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Buddhi Yoga – The Yoga Of Equanimity

Buddhi Yoga, the yoga of equanimity, is mentioned in Chapter II of the Bhagavad Gita, Krishna instructs Arjuna that he must renounce attachment to his former friends, teachers, and family and engage himself in battle, which was meant for upholding Dharma.
Sri Krishna reminds Arjuna that the atman (the self) is different from the body and that the “Self neither slays nor is slain” (II:19).

When buddhi (intellect) becomes established in jnana (knowledge), then liberation can be at hand. This knowledge requires equanimity. He says “Treating alike pleasure and pain, gain and loss, victory and defeat, prepare yourself for battle. Thus you will incur no sin.” (II.38)

The evenness of mind attained through buddhi yoga or the disciplined mind is described further by Krishna as the key to liberation: “He who has reached evenness of mind casts off both good and evil deeds in this life. Therefore, strive for yoga, which is skill in action. The wise who have attained evenness of mind renounce the fruits of action. The wise are freed from the fetters of birth and attain the state that is beyond sorrow.” (II:50 -51).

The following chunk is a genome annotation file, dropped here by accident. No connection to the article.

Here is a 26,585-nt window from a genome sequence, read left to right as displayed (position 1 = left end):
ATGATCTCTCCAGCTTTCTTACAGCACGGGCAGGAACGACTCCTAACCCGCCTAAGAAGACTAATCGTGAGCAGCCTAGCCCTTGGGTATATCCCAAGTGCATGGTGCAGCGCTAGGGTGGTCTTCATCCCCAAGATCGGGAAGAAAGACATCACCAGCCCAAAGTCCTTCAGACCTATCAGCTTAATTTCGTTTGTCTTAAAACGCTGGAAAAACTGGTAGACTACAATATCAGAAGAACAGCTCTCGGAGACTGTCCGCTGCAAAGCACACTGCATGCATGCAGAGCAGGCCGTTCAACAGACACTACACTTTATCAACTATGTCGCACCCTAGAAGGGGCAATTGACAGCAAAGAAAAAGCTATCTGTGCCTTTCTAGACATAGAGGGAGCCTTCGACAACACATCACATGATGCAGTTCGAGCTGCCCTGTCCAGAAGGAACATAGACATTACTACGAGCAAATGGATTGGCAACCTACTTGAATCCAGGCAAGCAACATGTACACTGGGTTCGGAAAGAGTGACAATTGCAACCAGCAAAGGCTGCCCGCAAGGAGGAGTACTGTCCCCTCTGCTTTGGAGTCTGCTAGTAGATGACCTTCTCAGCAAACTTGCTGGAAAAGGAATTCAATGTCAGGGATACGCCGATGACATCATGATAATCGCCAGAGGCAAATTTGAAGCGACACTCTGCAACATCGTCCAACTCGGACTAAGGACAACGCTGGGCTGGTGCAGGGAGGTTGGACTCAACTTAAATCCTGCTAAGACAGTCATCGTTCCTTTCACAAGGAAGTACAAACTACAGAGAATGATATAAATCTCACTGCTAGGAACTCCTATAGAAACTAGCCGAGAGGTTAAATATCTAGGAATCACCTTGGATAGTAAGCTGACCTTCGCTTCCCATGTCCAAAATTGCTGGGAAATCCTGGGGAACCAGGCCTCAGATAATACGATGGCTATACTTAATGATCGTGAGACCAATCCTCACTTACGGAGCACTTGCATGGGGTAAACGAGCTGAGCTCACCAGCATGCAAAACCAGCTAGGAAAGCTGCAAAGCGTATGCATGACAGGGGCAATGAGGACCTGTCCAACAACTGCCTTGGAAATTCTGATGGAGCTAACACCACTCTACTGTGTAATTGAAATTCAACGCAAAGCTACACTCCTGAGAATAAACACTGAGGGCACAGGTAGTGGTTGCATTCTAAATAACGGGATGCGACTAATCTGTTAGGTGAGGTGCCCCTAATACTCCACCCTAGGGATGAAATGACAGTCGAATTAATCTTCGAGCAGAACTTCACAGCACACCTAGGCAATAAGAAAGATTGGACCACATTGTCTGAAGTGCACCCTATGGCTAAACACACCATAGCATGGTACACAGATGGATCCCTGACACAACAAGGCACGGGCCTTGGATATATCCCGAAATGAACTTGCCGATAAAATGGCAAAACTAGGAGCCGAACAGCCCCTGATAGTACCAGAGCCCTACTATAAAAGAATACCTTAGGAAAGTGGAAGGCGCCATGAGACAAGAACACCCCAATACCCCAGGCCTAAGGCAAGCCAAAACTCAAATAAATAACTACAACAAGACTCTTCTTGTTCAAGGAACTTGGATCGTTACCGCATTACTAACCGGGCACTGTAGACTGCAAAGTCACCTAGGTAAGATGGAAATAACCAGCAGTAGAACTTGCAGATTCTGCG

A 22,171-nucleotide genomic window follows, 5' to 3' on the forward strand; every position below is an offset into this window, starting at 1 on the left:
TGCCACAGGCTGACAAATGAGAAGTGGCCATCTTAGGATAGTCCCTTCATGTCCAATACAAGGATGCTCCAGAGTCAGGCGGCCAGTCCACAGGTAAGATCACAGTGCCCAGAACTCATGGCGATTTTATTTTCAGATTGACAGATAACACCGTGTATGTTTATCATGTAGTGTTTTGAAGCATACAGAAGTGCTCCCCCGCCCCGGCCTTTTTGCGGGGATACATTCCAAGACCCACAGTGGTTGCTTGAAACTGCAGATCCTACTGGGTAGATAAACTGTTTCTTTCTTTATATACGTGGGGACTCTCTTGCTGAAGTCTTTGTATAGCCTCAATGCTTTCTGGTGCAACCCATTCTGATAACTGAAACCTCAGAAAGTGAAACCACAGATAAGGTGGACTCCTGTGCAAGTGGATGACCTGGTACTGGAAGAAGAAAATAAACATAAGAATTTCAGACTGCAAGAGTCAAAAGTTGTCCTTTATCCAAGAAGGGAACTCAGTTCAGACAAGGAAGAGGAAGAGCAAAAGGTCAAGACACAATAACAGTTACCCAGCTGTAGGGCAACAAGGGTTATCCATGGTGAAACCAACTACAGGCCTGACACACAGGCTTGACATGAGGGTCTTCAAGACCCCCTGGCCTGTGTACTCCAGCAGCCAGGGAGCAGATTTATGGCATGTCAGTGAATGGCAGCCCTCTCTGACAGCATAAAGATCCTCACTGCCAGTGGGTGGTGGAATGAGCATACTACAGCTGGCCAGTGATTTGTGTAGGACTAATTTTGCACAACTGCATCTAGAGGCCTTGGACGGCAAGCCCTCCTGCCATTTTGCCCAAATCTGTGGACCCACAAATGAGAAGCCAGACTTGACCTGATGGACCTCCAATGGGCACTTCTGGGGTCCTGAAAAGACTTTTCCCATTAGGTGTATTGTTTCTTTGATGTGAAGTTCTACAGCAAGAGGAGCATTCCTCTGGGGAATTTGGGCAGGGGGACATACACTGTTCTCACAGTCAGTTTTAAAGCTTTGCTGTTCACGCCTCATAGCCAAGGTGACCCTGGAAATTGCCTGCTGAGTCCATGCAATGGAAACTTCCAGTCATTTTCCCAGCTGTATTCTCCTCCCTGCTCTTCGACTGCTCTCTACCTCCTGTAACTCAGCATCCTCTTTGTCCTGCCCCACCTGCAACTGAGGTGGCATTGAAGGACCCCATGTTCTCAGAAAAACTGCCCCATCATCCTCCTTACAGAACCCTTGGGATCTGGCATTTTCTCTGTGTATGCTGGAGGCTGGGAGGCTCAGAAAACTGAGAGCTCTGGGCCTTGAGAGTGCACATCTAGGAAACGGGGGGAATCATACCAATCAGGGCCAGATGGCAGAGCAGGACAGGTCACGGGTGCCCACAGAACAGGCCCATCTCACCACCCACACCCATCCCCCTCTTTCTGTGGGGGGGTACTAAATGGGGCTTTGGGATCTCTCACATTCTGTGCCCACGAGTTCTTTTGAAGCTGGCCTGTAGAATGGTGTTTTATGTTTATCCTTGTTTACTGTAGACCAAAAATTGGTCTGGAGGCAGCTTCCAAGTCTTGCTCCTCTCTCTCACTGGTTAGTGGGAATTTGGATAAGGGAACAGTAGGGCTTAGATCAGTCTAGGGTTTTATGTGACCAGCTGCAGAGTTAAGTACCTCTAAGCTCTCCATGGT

By dwelling in the knowledge that the body is impermanent and by cultivating a state of meditative indifference toward things of the world, the yogi becomes liberated through buddhi yoga.

Evenness of mind is essential in performing action without concern for its fruits. In Samkhya Karika, Ishwara Krishna describes this knowledge as the perception that “I am not this, this is not mine, there is no self which is me.” (64)

Significantly, the three verses in the Bhagavad Gita that refer to the buddhi yoga (II-49, 50 and 51) occur in the chapter described as samkhya yoga.

The samkhya system of philosophy recognizes no creator but gives a theory of evolution from two ultimate uncaused realities, purusha and prakriti. Thus buddhi has a place in the process of evolution.

In the Bhagavad Gita, buddhi yoga, according to commentators is to be taken in the sense of karma yoga in which duties are performed with an equipoise and renouncing all attachments and desires, and not in the sense of jnana yoga. Action with a selfish motive is inferior to buddhi yoga (buddhiyogat, karma durena avaram).